Ask any Model S or Model X owner about an issue with the half shafts and the “acceleration shudder,” and they’ll probably tell you they know about it. Quite a few will tell you they had to replace half shafts under warranty at least once. It seems Tesla decided to solve the matter once and for all with a new service bulletin published on May 14, 2021. If you were affected, there’s no need to check it: yes, it presents new part numbers.

That means this one superseded the previous service bulletins about the same issue and that the earlier repairs will probably have to be done again. The first service bulletin about this issue that we have found dates from May 28, 2019. The SB-19-39-001 was then rectified on June 25, 2019, and on December 10, 2019.

Check The SB-21-39-001

The new service bulletin got the code SB-21-39-001, and it was released by the white hat hacker GreenTheOnly on Twitter. However, we have not found it on the NHTSA database so far.


Reading the answers there, we can see some of the affected owners check if the part numbers of the half shafts that need to be replaced are the same ones on their cars. The user ThomasL verified they are different.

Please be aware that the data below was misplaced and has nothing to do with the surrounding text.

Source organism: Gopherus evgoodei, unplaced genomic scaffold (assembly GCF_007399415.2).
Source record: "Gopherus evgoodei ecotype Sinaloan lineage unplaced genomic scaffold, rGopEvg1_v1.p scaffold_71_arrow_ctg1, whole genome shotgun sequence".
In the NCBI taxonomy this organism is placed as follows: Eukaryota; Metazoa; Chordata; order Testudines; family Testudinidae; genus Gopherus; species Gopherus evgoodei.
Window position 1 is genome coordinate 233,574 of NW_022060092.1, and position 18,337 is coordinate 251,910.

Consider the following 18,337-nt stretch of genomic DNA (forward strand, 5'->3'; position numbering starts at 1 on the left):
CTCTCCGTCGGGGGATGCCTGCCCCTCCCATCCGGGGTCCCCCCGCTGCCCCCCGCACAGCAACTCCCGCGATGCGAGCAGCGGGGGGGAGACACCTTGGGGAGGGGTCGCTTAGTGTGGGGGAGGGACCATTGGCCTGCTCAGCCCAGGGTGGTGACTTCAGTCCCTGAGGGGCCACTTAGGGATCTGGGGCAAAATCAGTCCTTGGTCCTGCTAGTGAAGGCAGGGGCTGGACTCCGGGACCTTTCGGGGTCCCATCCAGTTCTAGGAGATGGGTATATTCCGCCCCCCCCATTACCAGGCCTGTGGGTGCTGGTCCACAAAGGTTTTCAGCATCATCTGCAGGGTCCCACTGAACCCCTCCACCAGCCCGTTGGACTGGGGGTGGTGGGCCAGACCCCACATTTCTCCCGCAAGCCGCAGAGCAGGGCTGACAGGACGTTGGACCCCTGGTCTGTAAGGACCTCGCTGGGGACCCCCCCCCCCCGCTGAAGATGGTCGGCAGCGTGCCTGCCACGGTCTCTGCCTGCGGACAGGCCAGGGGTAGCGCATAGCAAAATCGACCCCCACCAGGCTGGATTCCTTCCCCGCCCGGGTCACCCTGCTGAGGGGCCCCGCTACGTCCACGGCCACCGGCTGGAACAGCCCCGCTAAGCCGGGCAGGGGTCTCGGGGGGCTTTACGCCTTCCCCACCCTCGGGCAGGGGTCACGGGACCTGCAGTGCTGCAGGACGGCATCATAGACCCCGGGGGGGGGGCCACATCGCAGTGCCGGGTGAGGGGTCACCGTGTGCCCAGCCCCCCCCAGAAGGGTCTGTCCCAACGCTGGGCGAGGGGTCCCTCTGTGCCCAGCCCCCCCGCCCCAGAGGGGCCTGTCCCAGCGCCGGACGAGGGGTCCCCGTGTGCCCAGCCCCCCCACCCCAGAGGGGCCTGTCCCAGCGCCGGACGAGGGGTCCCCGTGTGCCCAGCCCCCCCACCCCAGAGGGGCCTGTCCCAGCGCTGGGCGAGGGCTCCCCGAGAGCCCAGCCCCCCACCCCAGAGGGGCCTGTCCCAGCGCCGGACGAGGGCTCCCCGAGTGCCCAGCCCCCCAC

Other users, such as Sergio Rodriguez, shared how many times they already had to fix the acceleration shudder. You already know Rodriguez from some of the stories he shared with InsideEVs about his Model X and his Ford Mustang Mach-E.


We have also mentioned the acceleration shudder in at least two articles. The first is from October 2019, when TFLCar was trying to achieve the acceleration times Tesla promised for their Model X. 

At the time, Roman Mica said that the CV (constant velocity) joint and the half shaft form an angle at the standard suspension height that would put a lot of pressure on the CV joints. So to prevent issues, Tesla would restrict the power delivery to protect the CV joints unless the car was at its lowest suspension height. 

If the acceleration shudder is related to that, that could indicate the issue is not caused by defective components but by a design mistake instead. If that is really the case, new parts may only be able to mitigate the issue, not to solve it.

The second article was about suspension issues on Tesla vehicles. One owner who decided to identify only as JN reported that his Model X presented a “serious shaking coming from the front suspension” under hard acceleration.

With the new service bulletin, Tesla Model S and Model X owners probably share the same hope ThomasL shared in his tweet above: that this is a permanent fix. We’ll confirm that from owners and if no new service bulletins are published about the same matter.

Got a tip for us? Email: